He underwent a right uniportal video-assisted thoracoscopic surgery with radiologically guided resection of the lung lesions. Prior to surgery, the lesions were localized with computed-tomography-assisted placement of metallic coils by interventional radiologists. This facilitated localization of the lesions using intraoperative imaging. The patient had an uneventful postoperative recovery. Histology confirmed that one of the lesions was metastatic clear cell carcinoma of renal origin. The patient was referred to oncology and was recommended for 1 year of adjuvant pembrolizumab treatment [7].

He was initiated on pembrolizumab and tolerated three cycles of treatment with a dose of 200 mg each. However, 4 months after surgery, he complained of worsening effort tolerance and was noted to have a right apical pneumothorax that was increasing in size (Fig. 2). He was admitted for chest drain insertion. Despite conservative measures, there was persistent air leak, and the pneumothorax did not resolve even after a month on Heimlich valve. He eventually agreed to surgical intervention for his persistent pneumothorax.

Fig. 2
figure 2

Apical pneumothorax (left) resolved (right) after superior segmentectomy surgery. Arrow indicates pneumothorax

He underwent a right lateral mini-thoracotomy adhesiolysis and superior segmentectomy. Expectedly, there were dense adhesions from the previous surgery; hence, a mini-thoracotomy was performed. An area of lung erosion was seen on the lower lobe stapler line, which had active bubbling upon underwater provocation. The rest of the stapler line had been epithelized with pleura. The superior segment was resected anatomically to eliminate this erosion (Fig. 3). The patient recovered uneventfully and has since been well. Histology did not show any recurrence of malignancy along the stapler line, but there was a pleural defect with fibrosis measuring 2.3 × 1.0 × 0.8 cm. He has since been restarted on pembrolizumab, after receiving counseling on the benefit of disease control versus the risk of recurrent pneumothorax.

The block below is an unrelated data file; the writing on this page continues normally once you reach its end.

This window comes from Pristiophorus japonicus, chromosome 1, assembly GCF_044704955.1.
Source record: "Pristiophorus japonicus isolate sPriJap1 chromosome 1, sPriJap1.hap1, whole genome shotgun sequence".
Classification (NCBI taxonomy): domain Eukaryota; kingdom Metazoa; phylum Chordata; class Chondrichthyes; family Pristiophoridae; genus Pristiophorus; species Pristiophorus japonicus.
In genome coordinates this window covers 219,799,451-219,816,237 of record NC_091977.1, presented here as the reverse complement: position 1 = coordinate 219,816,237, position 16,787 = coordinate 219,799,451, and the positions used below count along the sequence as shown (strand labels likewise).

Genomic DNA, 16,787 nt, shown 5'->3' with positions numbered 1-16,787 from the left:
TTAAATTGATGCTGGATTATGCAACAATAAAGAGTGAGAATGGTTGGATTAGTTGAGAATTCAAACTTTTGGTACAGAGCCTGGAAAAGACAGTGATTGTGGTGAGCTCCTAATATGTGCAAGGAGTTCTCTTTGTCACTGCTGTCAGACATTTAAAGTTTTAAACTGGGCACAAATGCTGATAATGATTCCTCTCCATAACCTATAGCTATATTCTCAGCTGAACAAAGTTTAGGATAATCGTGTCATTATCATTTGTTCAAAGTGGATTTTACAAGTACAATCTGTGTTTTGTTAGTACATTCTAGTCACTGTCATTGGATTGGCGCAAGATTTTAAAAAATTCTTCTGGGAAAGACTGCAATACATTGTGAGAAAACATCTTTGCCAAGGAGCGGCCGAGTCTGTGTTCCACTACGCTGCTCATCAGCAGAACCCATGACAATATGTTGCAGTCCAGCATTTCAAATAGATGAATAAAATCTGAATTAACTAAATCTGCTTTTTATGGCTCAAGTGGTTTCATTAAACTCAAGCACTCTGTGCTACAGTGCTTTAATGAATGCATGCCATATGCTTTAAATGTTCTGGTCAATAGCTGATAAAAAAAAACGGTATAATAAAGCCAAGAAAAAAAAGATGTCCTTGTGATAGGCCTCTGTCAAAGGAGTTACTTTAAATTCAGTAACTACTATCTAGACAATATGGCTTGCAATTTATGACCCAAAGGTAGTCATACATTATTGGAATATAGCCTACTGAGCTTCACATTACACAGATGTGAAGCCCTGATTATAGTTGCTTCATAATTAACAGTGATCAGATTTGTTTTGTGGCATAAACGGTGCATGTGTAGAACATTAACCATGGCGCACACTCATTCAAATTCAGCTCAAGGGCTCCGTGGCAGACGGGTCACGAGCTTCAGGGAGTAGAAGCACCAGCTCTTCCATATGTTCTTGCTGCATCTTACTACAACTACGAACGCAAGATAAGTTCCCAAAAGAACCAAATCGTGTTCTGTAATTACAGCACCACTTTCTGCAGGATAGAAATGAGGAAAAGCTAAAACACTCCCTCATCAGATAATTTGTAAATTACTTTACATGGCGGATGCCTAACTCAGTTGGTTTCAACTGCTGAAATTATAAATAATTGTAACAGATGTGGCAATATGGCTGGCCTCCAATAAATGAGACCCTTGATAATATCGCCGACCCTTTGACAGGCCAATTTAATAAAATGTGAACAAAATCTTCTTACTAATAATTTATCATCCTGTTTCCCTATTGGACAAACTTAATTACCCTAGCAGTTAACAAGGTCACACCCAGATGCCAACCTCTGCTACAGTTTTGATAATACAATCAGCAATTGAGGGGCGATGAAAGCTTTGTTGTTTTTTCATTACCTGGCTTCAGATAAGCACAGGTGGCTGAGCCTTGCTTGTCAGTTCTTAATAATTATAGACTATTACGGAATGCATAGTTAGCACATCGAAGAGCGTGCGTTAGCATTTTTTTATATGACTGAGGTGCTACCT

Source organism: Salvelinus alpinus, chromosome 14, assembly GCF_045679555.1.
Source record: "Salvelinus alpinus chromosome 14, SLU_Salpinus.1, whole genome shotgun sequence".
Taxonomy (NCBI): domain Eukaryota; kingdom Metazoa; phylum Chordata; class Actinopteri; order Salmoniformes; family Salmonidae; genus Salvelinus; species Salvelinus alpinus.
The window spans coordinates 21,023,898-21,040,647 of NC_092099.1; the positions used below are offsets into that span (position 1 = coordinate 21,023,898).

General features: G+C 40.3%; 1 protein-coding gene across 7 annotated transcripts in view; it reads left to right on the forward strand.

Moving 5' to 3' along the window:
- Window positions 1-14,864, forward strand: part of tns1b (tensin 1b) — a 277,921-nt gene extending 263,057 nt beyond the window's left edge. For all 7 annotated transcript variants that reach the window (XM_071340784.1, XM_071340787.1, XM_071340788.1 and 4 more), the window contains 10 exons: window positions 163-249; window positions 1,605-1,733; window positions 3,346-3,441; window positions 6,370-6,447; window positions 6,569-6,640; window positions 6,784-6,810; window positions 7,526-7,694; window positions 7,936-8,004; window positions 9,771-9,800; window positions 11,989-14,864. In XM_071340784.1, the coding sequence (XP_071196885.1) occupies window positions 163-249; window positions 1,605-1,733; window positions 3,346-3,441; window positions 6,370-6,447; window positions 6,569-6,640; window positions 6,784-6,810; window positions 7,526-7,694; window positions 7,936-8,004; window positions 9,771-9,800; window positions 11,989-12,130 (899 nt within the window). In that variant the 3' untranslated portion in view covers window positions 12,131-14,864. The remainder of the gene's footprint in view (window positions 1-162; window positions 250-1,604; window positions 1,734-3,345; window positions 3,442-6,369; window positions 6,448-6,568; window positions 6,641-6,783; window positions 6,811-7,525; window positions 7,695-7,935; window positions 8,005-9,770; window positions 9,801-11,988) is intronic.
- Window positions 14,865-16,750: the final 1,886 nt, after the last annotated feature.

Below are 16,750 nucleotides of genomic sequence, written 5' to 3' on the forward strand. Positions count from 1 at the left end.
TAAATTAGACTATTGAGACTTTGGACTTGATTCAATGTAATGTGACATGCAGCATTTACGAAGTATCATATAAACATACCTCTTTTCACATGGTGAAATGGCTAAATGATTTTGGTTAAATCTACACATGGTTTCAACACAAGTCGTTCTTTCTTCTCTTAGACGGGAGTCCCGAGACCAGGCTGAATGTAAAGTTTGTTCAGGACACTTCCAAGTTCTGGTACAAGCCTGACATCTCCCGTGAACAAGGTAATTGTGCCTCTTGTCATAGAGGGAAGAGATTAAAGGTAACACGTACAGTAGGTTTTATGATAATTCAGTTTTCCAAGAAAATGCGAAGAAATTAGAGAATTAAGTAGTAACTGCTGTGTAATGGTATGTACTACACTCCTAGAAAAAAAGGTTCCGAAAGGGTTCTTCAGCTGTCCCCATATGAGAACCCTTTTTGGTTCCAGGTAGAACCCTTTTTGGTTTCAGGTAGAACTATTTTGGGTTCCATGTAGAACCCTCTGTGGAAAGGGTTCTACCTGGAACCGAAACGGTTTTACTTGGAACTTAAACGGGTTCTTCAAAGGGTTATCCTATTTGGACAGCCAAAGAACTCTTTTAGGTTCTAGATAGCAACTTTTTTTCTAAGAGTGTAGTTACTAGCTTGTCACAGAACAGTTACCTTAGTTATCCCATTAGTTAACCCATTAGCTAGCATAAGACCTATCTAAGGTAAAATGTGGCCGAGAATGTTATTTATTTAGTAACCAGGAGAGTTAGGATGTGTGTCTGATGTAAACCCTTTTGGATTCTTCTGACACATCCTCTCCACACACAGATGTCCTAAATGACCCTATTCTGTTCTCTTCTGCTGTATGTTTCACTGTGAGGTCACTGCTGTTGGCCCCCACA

Fig. 3
figure 3

Intraoperative photograph of erosion on lower lobe stapler line


There have been retrospective studies done detailing the side effect profile of pembrolizumab. The most common immune-related adverse events are pneumonitis and dermatological rashes [8, 9]. These usually occur early on after initiation of immunotherapy [8]. In our patient, the pneumothorax occurred within 3 months of initiating pembrolizumab. There also appears to be an increased risk of adverse events associated with increasing number of doses [9]. Our patient had three doses of pembrolizumab before the detection of pneumothorax, but due to a lack of symptoms, we cannot determine precisely when the adverse event occurred. Immunotherapy has been shown to cause wound complications in other cancers [10], although pembrolizumab seems to be the safest in profile [11]. Hence, given the efficacy of pembrolizumab and its relatively low rate of adverse events, it remains a popular choice as neoadjuvant and adjuvant systemic therapy, especially for malignancies with high PD-L1 expression [1, 2].